“Every New Yorker deserves dignified housing they can afford. Delivering on this fundamental vision for the world’s greatest city demands clear-eyed commitment and action from each of us—from the capitol to the council, from each of our neighbors to the community boards that so intimately know each borough, block, and lot,” said incoming Executive Director of Housing Bozorg. “I’m honored that Mayor Adams and Deputy Mayor Torres-Springer have charged me with leading the housing agenda, and I acknowledge all those whose shoulders I stand on and amongst, as we continue to tackle the affordability crises head-on together. I intend to bring my two decades of experience in housing policy, city planning, and promoting equity to the task, and look forward to working with partners across agencies and sectors in the effort. Every part of life in New York City begins with a safe place to call home, and everyone deserves the opportunity to build and sustain their lives here.”

As executive director for housing, Bozorg will be charged with using every tool at the city’s disposal to preserve existing housing—including at New York City Housing Authority (NYCHA) facilities—as well as protect renters and homeowners and build more housing across the five boroughs. Bozorg will partner with relevant staff, agencies, and offices focused on housing, including the New York City Department of Housing Preservation and Development (HPD), the New York City Housing Development Corporation, NYCHA, and the Mayor’s Office of Housing Recovery Operations.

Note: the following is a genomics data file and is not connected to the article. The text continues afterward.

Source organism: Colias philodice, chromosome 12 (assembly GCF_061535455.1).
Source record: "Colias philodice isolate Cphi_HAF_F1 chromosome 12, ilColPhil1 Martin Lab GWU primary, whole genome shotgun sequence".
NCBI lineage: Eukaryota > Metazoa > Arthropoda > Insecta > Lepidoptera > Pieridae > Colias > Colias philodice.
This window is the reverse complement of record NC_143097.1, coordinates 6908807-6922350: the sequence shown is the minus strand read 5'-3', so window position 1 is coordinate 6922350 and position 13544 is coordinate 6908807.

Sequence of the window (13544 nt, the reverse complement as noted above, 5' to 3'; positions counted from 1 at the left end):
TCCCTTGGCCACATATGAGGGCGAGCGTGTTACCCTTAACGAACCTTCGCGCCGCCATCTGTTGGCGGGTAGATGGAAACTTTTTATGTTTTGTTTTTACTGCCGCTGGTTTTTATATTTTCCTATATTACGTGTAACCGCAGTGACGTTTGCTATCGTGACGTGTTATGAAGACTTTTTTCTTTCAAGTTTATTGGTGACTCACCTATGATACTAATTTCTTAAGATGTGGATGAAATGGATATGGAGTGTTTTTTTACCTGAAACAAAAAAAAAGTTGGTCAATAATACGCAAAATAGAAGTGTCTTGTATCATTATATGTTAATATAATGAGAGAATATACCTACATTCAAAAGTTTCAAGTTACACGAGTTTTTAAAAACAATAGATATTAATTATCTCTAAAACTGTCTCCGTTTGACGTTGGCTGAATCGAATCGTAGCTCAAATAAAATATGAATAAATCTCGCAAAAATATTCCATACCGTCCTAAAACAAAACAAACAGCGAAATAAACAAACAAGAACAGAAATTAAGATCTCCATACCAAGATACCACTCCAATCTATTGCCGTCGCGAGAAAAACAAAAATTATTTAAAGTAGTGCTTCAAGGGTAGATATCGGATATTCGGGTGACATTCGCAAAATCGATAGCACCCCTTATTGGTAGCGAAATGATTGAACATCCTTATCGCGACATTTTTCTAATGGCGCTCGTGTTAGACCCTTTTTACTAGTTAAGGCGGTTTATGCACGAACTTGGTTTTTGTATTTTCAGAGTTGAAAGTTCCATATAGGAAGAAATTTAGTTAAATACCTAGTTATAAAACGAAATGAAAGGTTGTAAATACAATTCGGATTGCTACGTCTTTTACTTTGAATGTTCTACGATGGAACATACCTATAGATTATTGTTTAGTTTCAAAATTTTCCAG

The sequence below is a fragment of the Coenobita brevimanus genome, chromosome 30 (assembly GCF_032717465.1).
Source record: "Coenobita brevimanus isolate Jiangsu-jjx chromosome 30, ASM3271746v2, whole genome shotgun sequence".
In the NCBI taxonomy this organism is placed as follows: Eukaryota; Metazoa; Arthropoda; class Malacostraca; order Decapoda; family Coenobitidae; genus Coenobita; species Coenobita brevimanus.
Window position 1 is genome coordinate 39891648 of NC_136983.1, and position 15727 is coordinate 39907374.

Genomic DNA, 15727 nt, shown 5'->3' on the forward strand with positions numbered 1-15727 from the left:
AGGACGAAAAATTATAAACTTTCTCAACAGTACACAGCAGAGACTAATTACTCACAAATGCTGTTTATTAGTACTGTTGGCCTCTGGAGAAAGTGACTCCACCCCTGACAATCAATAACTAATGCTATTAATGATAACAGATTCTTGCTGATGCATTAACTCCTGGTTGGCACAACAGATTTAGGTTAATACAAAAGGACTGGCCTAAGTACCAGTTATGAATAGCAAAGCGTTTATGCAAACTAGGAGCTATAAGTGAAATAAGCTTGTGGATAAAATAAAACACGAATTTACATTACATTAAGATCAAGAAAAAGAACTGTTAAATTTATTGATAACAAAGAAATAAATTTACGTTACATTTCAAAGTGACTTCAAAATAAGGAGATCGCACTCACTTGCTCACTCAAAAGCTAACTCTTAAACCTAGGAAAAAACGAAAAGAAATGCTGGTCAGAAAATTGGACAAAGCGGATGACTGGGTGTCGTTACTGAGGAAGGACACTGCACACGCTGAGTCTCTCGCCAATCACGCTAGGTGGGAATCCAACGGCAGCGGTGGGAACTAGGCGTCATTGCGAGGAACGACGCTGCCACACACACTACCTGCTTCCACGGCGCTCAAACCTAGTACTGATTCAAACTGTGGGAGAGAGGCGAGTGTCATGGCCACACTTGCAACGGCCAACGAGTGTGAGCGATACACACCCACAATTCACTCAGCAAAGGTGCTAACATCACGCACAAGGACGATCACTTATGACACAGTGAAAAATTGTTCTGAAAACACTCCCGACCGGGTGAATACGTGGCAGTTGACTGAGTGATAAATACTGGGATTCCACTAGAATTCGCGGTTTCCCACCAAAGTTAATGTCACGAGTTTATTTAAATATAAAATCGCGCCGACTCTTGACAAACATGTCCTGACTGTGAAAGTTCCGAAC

While the 421-a tax abatement for affordable housing projects expired as of June 15, 2022, projects that began before its expiration can still receive the tax benefit as long as they are complete by June 15, 2026. To help these projects reach completion, the new task force will convene the New York City Department of Buildings (DOB), New York City Department of Environmental Protection, Fire Department of the City of New York, New York City Department of Transportation, and HPD, as well as local authorities and external parties. Through an application process and proactive outreach, the task force will lead affordable projects through a “boot camp” process to establish a clear schedule for permitting and inspections to help the projects obtain sign-off to welcome residents. The application to enter the program is available online.